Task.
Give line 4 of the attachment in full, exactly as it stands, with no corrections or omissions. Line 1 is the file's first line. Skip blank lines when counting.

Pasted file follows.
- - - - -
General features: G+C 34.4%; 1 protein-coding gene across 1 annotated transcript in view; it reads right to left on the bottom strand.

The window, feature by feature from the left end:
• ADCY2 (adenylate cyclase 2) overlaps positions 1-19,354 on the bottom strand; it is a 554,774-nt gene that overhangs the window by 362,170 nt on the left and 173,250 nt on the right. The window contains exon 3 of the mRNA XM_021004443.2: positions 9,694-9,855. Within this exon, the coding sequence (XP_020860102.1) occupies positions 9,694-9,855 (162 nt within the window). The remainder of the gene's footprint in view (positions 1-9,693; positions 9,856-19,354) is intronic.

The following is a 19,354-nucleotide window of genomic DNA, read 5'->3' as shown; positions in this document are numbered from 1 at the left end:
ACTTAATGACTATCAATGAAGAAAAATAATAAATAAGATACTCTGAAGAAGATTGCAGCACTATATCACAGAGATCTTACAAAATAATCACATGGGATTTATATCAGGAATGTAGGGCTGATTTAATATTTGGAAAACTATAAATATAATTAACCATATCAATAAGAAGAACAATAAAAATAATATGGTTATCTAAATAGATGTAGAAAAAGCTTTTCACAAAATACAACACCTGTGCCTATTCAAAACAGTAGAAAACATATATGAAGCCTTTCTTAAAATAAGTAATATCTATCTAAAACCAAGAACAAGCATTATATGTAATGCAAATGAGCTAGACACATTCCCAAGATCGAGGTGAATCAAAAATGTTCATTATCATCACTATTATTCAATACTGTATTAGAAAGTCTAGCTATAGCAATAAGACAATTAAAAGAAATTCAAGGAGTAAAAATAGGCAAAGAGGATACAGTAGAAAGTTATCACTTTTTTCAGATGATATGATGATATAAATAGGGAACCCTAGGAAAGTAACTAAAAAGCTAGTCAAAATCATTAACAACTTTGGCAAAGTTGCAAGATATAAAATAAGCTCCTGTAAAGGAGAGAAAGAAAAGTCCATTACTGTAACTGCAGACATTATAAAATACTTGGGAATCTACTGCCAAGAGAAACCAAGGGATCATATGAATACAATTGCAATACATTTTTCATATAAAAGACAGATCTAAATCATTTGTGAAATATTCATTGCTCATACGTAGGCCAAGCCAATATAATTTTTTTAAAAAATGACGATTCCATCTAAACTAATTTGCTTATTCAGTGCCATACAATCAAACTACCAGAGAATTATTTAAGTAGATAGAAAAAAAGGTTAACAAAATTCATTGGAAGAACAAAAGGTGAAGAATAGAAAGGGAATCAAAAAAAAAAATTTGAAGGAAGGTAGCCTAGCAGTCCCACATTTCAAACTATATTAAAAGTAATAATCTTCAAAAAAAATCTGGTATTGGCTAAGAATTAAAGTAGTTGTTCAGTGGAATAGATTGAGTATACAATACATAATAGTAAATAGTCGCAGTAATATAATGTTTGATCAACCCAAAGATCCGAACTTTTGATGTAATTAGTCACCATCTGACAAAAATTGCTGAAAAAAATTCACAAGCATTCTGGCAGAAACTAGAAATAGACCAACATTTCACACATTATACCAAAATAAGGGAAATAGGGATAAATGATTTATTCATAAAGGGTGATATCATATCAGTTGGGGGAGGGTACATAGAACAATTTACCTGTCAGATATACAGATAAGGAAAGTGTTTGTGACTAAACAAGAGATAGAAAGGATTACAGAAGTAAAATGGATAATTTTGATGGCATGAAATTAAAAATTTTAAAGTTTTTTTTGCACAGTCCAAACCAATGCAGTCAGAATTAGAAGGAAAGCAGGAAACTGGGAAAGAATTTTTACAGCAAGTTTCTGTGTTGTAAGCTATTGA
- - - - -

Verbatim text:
The following is a 19,354-nucleotide window of genomic DNA, read 5'->3' as shown; positions in this document are numbered from 1 at the left end: